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"Love it or leave it": American in Red, Gray and Blue in Rabbit Redux

Abstract : In Rabbit Redux, Updike tackles the political, social, racial and gender upheavals of the late 60s, a period “which made us stare at our bloody hands and confront the rapacious motives underneath the tricolor slogans and question our favored-nation status under God.” Considered by its author “the most violent and bizarre” of the Rabbit Angstrom tetralogy, Rabbit Redux fuses history and fiction in an apocalyptic narrative. Using the original 1971 hardback cover (with a background of red, gray and blue stripes) as its starting point, this essay focuses on the semiotic use of chromatic values and color imagery that transforms this chronicle of troubled times into a visionary happening: first, the fading of the starless banner in the spectral blankness of this summer of the moon; then the transformation of the green pastures of America into the deathly emblem of a world at war, at home and abroad; and finally the crossing of the color line in which the black man becomes the white of the page. The novel’s ambiguity culminates in an open, suspended, interrogative ending which maintains the reader in the gray zone of an unstable and complex truth.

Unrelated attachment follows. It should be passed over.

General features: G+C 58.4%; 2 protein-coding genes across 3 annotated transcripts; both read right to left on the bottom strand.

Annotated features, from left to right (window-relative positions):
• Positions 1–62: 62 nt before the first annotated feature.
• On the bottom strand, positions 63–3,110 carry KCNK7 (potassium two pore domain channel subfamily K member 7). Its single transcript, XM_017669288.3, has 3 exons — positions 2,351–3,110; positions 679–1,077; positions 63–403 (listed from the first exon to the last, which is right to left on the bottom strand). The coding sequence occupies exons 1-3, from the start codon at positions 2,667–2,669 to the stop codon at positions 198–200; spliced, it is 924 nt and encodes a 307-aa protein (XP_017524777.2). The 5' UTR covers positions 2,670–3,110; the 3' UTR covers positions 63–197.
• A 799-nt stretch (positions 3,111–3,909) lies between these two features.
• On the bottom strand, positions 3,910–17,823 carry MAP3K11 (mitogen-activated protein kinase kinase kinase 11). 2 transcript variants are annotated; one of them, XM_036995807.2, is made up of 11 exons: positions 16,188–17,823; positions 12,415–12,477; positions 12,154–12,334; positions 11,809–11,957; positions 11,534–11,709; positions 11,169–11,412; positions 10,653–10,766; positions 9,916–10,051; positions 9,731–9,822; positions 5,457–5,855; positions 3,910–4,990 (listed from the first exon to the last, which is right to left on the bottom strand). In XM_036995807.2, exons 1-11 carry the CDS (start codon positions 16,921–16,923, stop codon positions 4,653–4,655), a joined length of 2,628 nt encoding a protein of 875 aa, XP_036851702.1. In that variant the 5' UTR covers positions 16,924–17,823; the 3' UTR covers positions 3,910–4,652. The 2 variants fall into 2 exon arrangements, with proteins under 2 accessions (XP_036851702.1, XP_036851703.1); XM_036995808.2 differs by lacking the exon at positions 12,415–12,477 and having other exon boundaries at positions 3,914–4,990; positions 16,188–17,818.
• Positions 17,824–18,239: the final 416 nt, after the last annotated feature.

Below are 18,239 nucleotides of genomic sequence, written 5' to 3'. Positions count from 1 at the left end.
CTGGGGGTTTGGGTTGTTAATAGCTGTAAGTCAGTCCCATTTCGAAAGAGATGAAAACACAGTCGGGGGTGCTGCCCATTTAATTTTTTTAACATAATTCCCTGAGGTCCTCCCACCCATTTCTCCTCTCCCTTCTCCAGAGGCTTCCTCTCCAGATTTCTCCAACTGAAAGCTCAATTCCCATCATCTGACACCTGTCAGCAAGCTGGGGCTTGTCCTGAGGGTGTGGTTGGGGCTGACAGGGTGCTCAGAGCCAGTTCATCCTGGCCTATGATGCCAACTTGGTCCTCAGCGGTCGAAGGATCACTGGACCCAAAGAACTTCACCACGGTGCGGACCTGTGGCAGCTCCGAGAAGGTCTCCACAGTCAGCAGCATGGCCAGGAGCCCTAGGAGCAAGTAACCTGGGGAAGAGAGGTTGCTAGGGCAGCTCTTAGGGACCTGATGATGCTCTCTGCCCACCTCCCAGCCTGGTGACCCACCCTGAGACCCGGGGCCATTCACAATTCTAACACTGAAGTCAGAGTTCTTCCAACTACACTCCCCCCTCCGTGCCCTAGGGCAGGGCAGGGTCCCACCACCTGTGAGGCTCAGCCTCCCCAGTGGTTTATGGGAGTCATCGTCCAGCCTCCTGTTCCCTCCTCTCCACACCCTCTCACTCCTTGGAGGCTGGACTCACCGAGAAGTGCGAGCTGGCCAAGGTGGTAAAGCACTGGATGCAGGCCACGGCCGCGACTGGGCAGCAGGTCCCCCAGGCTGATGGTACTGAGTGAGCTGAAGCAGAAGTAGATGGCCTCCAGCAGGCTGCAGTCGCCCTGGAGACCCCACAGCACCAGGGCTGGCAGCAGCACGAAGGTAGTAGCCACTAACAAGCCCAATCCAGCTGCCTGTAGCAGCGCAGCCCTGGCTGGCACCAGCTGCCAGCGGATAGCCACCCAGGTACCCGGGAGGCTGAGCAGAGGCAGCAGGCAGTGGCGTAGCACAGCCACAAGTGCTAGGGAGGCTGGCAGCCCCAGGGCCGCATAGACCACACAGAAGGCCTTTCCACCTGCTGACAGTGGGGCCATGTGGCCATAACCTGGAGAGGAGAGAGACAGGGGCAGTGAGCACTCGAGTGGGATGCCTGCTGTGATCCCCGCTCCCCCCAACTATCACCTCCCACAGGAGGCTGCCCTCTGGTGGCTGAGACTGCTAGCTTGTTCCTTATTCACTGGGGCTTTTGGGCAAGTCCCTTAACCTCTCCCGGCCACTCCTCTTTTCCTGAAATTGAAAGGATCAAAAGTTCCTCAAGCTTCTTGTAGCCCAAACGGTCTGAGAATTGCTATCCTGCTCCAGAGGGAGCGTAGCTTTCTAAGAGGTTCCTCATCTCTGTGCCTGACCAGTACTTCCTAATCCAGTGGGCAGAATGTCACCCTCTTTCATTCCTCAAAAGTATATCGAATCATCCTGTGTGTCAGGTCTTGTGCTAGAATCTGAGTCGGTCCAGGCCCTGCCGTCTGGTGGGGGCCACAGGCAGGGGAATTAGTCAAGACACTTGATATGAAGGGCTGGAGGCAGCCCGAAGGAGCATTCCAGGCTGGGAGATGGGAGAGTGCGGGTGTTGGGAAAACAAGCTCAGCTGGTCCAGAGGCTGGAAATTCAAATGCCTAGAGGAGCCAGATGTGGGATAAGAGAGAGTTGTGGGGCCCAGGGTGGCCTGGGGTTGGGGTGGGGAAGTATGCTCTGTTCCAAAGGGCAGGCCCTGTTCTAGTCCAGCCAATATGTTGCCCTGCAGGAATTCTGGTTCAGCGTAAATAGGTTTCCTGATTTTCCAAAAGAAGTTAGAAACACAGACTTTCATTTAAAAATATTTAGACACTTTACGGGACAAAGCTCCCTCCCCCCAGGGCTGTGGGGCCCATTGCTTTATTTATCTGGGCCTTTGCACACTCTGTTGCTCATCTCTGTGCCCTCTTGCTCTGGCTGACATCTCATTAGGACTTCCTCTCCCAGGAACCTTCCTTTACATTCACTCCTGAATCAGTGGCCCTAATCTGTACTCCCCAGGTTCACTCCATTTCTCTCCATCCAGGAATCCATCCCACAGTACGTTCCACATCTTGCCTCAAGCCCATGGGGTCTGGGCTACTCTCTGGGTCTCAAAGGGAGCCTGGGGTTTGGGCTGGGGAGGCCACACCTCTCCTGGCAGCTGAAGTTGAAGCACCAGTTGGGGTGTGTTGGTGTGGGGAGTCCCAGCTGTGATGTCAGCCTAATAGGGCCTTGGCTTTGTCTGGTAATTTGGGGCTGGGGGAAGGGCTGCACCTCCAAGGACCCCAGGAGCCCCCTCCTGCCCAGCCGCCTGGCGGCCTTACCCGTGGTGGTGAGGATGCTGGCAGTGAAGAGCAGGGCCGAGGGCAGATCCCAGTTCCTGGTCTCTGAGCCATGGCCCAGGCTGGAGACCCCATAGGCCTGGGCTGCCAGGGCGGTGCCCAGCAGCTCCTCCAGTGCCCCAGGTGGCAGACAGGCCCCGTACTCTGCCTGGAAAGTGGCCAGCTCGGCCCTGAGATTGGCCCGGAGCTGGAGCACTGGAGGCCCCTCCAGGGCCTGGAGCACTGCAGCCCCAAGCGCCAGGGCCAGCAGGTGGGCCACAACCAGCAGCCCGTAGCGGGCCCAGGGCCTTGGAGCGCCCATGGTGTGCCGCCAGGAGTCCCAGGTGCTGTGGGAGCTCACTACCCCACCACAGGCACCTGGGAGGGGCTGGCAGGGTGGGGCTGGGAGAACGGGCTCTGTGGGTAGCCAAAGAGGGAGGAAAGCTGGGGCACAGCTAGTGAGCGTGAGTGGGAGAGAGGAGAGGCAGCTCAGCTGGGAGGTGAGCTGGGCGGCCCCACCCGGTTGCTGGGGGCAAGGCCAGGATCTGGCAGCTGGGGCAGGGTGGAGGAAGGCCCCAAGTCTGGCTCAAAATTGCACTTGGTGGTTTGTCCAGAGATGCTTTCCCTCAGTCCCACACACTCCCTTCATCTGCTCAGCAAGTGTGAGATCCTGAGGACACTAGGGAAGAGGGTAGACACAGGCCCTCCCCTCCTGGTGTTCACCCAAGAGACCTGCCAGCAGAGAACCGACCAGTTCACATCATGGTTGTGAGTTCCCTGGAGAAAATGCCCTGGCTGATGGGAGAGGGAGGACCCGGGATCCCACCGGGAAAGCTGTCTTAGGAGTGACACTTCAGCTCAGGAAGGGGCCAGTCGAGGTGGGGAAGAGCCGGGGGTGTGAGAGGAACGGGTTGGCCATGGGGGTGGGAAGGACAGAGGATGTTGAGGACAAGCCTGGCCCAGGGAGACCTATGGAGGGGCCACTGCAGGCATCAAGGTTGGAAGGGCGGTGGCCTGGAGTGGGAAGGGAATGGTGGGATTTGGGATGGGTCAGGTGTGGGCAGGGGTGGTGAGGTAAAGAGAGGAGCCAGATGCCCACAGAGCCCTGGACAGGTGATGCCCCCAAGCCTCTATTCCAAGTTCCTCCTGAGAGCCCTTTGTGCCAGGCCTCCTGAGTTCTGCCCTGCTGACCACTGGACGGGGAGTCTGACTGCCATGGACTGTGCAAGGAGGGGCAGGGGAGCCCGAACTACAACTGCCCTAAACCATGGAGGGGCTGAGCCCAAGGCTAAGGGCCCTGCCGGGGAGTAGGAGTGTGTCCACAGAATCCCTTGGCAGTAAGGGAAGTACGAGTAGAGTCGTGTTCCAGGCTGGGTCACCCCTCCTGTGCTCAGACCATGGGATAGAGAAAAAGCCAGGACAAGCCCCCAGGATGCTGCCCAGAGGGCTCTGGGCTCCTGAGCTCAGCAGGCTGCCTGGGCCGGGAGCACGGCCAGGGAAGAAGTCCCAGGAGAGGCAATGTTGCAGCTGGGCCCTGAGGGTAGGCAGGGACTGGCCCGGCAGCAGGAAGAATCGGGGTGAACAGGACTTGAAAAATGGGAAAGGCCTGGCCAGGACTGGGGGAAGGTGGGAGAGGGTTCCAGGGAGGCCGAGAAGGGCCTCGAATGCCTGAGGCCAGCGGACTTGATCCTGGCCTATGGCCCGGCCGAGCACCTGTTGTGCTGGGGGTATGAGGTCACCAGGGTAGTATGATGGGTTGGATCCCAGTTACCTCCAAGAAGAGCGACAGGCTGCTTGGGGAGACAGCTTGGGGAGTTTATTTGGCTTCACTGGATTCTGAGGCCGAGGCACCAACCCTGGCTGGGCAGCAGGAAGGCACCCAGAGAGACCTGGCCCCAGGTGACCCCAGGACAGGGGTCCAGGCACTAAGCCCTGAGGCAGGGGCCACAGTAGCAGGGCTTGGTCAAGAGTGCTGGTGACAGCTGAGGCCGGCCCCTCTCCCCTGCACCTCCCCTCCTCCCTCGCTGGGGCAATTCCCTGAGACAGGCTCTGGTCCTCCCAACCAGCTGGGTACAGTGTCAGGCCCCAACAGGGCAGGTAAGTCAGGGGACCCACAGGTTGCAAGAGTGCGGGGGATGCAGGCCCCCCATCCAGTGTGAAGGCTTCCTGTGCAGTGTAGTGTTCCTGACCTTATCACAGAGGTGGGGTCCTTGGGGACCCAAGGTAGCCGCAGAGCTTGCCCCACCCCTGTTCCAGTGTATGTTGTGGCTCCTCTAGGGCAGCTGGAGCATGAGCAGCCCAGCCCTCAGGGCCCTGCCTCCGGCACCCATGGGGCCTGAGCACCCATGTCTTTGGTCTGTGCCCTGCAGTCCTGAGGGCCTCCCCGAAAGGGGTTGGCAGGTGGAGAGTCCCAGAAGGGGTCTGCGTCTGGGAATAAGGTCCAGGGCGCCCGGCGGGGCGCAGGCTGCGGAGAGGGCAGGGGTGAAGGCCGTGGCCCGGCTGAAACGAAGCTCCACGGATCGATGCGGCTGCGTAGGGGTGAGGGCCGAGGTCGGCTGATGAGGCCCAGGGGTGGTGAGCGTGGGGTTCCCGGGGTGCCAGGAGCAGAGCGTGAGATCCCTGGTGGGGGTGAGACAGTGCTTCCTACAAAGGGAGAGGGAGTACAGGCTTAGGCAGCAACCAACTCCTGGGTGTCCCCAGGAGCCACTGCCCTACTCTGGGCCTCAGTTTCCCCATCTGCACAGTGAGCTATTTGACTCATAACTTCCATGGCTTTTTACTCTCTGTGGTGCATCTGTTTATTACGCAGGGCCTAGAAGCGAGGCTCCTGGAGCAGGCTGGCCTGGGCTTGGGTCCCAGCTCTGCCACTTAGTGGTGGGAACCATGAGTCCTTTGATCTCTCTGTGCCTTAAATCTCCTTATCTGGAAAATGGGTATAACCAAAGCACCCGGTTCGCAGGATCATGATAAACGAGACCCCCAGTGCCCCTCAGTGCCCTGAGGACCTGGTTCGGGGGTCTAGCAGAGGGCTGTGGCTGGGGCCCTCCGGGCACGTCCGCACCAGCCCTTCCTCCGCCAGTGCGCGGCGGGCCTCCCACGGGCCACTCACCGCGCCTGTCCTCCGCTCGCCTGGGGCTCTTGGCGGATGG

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Contributor : Sylvie Mathé <>
Submitted on : Wednesday, February 12, 2020 - 4:42:31 PM
Last modification on : Thursday, February 13, 2020 - 1:36:09 AM

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Sylvie Mathé, Scott Dill, Matthew Shipe. "Love it or leave it": American in Red, Gray and Blue in Rabbit Redux. Updike & Politics. New Considerations., Rowman and Littlefield, 2019, 978-1-4985-7560-7. ⟨hal-02476451⟩

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